After seeing all that Deborah was accomplishing on her own, I began supporting WAGRAU personally by sending support from the United States. At the time, the gift wasn’t yet tax deductible, (because a US nonprofit had yet to be created), however, I could see the money she had been granted by larger organizations being well spent. 

Finally, after the complexities of the pandemic, I traveled to Uganda (my seventh trip in 12 years) to see all of the work that had transpired over the past four years, with my own eyes.

And I was truly impressed.

Women and Girls Rights Advocacy Uganda
Greeting a mother of a recent graduate from WAGRAU’s Tailoring Training Program – holding a chicken given to me as a gift.

WAGRAU had developed a respected PRO BONO law office in Serere, Uganda for Women and Girls.

As women and girls hear word from previous clients, local officials, and even the police —  that there is a woman, a LOCAL woman, named Deborah Akello, who is representing women and girls for FREE, PRO BONO, everyday there is another woman, another girl, and their stories of hardship, heartbreak and injustice. Sometimes, because locals are not used to a marginalized woman or girl being represented, all it takes is a phone call or a letter demonstrating that they are represented by legal counsel.

Women and Girls Rights Advocacy Uganda
Visiting one of WAGRAU’s tailoring graduates, Dina, with her teacher Hellen.

WAGRAU had started a tailoring school to train young women to support themselves through tailoring (a viable trade in an area where you can’t go the store to buy a dress in a size 8).

Deborah hired a credible tailor and teacher, who is not only excellent in her trade, but compassionate and empathetic to the young women and girls she teaches. While in Serere I visited with a cross section of graduates from the program in their homes, at their new tailoring shop in their local village. (After WAGRAU’s intensive 3 month training, many of these young women are now not only supporting themselves but also paying school fees for their younger siblings!) It was also my privilege to witness the THIRD class of TAILORS graduate from WAGRAU’S program, along with their family members, hooting, and cheering them on for their accomplishments.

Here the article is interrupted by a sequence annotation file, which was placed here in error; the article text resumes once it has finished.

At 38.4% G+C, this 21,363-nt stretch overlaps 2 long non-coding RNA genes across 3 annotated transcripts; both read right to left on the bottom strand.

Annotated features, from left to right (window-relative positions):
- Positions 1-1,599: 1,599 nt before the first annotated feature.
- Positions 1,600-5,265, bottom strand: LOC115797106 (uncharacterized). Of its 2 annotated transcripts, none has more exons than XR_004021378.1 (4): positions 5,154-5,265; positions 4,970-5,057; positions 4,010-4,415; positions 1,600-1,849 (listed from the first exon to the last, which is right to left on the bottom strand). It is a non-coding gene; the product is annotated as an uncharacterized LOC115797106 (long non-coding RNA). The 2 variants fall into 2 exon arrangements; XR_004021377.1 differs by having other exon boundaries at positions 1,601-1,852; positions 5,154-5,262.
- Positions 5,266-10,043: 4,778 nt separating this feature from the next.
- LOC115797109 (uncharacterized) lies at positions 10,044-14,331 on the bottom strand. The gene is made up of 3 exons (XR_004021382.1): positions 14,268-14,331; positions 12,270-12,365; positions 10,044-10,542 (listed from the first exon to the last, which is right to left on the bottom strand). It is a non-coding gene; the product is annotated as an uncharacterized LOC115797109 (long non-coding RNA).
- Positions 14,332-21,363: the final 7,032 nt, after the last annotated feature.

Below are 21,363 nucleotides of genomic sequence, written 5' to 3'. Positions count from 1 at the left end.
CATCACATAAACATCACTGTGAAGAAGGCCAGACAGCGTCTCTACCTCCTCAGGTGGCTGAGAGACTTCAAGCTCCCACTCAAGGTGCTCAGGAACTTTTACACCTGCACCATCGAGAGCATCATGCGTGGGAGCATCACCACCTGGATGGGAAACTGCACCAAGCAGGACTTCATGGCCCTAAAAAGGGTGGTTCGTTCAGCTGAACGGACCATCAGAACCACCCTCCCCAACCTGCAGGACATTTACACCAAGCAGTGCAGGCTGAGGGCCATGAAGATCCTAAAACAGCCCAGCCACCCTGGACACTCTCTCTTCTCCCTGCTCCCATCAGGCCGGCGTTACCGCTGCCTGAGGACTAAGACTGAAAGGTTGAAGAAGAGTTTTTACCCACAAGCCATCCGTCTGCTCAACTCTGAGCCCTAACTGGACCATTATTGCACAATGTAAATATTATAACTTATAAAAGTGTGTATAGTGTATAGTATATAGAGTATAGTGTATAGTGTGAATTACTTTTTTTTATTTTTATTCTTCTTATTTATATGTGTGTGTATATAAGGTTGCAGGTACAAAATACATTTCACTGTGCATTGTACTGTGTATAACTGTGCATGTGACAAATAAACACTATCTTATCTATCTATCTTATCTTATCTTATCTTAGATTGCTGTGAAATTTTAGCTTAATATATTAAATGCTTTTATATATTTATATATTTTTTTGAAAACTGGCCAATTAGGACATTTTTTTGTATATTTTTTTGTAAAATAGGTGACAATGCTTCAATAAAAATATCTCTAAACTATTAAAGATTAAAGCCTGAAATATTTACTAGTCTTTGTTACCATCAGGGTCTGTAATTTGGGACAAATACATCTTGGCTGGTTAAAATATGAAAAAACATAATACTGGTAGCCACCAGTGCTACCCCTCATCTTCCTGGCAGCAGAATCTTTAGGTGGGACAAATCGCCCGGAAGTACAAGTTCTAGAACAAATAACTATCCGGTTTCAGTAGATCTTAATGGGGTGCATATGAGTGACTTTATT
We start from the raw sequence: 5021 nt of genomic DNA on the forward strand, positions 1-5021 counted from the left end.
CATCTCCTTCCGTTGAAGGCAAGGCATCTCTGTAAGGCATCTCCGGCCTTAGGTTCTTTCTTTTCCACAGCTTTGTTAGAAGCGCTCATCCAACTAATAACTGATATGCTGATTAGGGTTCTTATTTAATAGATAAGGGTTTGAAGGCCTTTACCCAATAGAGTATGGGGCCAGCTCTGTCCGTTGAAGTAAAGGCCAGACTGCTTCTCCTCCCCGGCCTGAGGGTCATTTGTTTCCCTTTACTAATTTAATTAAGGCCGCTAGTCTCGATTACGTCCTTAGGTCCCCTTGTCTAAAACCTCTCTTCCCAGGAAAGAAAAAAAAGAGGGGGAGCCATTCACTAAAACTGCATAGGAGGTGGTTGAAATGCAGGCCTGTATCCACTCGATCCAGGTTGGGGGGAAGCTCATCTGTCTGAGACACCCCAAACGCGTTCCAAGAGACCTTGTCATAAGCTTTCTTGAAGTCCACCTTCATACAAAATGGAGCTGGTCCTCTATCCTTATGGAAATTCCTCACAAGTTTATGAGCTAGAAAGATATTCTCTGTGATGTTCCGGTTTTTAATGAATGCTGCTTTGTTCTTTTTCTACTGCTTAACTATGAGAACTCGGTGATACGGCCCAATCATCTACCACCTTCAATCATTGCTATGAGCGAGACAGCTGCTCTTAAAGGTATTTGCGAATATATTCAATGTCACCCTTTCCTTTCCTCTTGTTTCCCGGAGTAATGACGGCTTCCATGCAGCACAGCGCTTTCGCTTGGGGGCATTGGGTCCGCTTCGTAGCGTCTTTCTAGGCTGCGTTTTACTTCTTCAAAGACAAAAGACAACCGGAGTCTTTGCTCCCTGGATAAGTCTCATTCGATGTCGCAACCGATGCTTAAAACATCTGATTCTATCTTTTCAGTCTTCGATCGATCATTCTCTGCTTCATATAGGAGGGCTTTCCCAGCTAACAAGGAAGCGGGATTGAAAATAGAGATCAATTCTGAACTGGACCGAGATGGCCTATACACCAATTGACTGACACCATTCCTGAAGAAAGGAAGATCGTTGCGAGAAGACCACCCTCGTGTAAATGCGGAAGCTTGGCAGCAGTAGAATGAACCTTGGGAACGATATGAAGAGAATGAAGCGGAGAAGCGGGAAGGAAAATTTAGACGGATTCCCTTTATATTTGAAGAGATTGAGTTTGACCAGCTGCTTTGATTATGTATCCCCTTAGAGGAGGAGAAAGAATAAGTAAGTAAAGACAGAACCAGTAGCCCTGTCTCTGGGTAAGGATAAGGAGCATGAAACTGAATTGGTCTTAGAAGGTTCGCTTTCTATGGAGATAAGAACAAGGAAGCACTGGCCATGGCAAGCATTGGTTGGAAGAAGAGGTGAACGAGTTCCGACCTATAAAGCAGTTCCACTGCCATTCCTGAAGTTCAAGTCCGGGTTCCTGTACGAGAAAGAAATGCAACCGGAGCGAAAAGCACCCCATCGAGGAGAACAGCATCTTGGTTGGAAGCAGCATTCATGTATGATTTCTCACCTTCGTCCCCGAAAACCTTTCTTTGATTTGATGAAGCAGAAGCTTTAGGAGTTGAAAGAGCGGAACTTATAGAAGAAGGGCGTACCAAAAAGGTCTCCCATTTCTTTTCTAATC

Women and Girls Rights Advocacy Uganda
Brand new young tailors wait for the WAGRAU graduation ceremony to begin.

In addition to the training program, WAGRAU created a short term housing option for young women or girls in crisis, AND…

WAGRAU created and facilitates 5 Economic Empowerment groups for Women. There is a group of women cultivating Sesame Seeds and Maize on land WAGRAU provides so they are able to save the money and spend it wisely on things like education for their children. There is a group of older women raising pigs who produce many piglets that they can sell. An energetic group of women determined to do more challenging and profitable work typically done by men, has taken on brick making. All with seed money, guidance and oversight from WAGRAU. Together they have saved and provided for their families, while supporting one another “in community”.

Women and Girls Rights Advocacy Uganda
Group photo of one of WAGRAU’s Economic Empowerment Groups for Women.

WAGRAU has developed strong relationships with local leaders in government, court, police and local organizations to facilitate COMMUNITY ADVOCACY workshops to educate women and girls on their legal rights. 

Women and Girls Rights Advocacy Uganda
Deborah Leads a Community Advocacy Workshop on Women & Girls’ legal rights.

The list goes on. 

I’m proud to stand with Deborah, by forming a USA Based Non-Profit 501c3. Now WAGRAU in Uganda can receive tax deductible donations – with the simple click of a button. 

I hope you will consider joining ME and become a monthly supporter of WAGRAU and women and girls in rural Uganda. 

Go ahead, try it. Click here to donate.

Deborah, keep on pursuing your dream! 

I’m here, along with our USA Board of Directors and supporters to cheer you on, lend a hand, and spread the word. 

Sandra Martin
Board Chair

Women and Girls Rights Advocacy Uganda
Walking on a footpath in “The Bush” in Serere, Uganda 2023.